American, US Airways respond to DOJ complaint

American Airlines and US Airways filed their responses to the DOJ lawsuit seeking to block the merger. The Dallas Morning News has this synopsis. The full, 50-page US Airways response is here.

There’s one element that particularly caught our eye, and that is market share. While DOJ points out that the New American, along with Delta Air Lines and United Airlines, would control some 80% of the available seat miles (a statistically correct figure), AA and US point out that in terms of domestic market share, Southwest Airlines, other LCCs plus Alaska Airlines and Hawaiian Airlines control 40% of all domestic passengers.

The Complaint’s focus on legacy airlines causes it to ignore the most meaningful competitive development in the airline industry since deregulation: the emergence of low cost carriers. Southwest, which in 1978 was an oddity limited to intrastate flying in Texas, is now the country’s largest domestic airline, carrying more passengers last year than any legacy carrier and more than US Airways and American combined. Other low cost carriers, including JetBlue, Spirit Airlines, Virgin America, Sun Country, and Allegiant, are expanding at dramatic rates. These carriers, together with Southwest and regional competitors Alaska Airlines and Hawaiian Airlines, now transport over 40% of all domestic passengers, and that share continues to grow. The demonstrable success of low cost carriers is a market driven response to consumer demand, but the Complaint inexplicably ignores their profound and permanent effect on industry competition.

In fact, Southwest has for many years carried more domestic passengers than any other airline–which begs the question, why didn’t DOJ block the Southwest-AirTran merger, which would only increase and consolidate this concentration?

The court should find for AA and US. This lawsuit is an embarrassment to DOJ for its political motivations, poor research and lack of understanding of the airline industry.

12 Comments on “American, US Airways respond to DOJ complaint

  1. Its going to be interesting how this pans out. I personally don’t want to see the merger with D.P. & Co. running the show.

    The DOJ is 63-1 the past number of years, its going to be a tough fight for US/AA.

    Interesting article:

    What’s interesting from the article:

    “The two airlines told members the creditors’ committee for American Airlines parent AMR Corp. that they plan to ask their boards of directors to extend the merger termination date beyond its current expiration, which is December 17, the Wall Street Journal reported.”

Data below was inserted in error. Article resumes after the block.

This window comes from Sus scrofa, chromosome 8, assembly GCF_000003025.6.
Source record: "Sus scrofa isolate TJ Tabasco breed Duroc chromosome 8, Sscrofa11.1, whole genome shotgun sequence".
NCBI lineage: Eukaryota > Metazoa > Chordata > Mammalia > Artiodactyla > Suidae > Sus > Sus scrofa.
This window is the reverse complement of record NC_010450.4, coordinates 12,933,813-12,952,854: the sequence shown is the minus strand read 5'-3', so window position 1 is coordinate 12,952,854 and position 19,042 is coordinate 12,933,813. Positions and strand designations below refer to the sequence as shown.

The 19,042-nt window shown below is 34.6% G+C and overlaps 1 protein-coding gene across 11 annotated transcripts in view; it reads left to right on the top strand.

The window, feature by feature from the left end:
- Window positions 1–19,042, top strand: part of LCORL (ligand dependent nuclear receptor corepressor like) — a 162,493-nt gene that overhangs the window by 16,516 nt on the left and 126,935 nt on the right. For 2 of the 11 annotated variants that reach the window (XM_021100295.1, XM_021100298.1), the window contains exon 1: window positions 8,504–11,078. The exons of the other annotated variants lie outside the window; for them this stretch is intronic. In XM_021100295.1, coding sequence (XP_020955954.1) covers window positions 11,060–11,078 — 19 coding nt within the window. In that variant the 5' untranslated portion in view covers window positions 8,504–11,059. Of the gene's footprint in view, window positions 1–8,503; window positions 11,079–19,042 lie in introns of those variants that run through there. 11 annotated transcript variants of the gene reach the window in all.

Looks like they might be “all-in”, but are the creditors “all-in”? After a while, the returns of a merged company might not out-benefit the costs of being in BK. We’ll see.

    More important which helps the DOJ case IMHO:

    American did concede, however, that it “could compete as an independent company, although it could not compete as effectively as it would with the improvements brought by the merger.“

  2. As an outsider (Canadian) it appears that this joint federal/state action is a shot across the bow, placing the authorities on record and with precedence, against further clearly planned ‘amalgamations’ of the legacy carriers. It is a poorly kept secret (it must be if common knowledge up here) that US/AA then planned to merge with another legacy as soon as decently (ie public had forgotten) possible.

  3. Comparing AA/US, DL, and UA to WN, B6, AS, and others is like comparing apples to oranges. WN, and their competitors are true LCC carriers, the key words being ‘low costs’. They offer air transportation from point A to point B, and usually many stops in between. While they do offer non-stop service in some markets, their bread and butter is stopping along the way to meet the destination plans of many more pax. The ‘legacy’ carriers offer more non-stop, or one stop service, and a bag of peanuts and half a cup of Coke. But the legacies do offer amenities the LCCs don’t, thus the usually high cost to ride their airplanes. You may recall that US swallowed up a LCC when it merged with HP back in the mid 2000s. It was US who eliminated a very good competitor in the LCC market. Now they want to claim it is it those same LCCs that command 40% of the entire market. In reality there are two different markets, the LCC market and the Legacy market. Neither US, nor AA are part of the LCC market.

  4. on it’s very best of days, Holder’s Justice Department is merely incompetent.

    A political kickback is almost certainly being sought here, as with all top-level Justice decisions for the past 5 years.

  5. AA having two months of showing profits is what happens when wages and lease payments are on par with the other carriers who went through chapter 11. AA will do just fine without a merger. US on the other hand will have an uphill climb to compete with AA,DL,and UA, not to mention the LCC’s. I read some months ago that US has a large payment coming due next year and this might be part of US pulling out all the stops to complete this merger as AA has quite a large cash reserve that will benefit US.
    I do not trust any airline management group that nickels and dimes its customers as US has done over the years, I.E. charging for water,ala Spirit and charging fees to its frequent flyers to redeem miles on the web site.

    • IIRC, it was about $1.4 billion in payments due in 2014. I agree AA will do just fine without a merger, in fact I want to the merger to be blocked. Doug Parker & Co. can go back home to PHX as far as I’m concerned.

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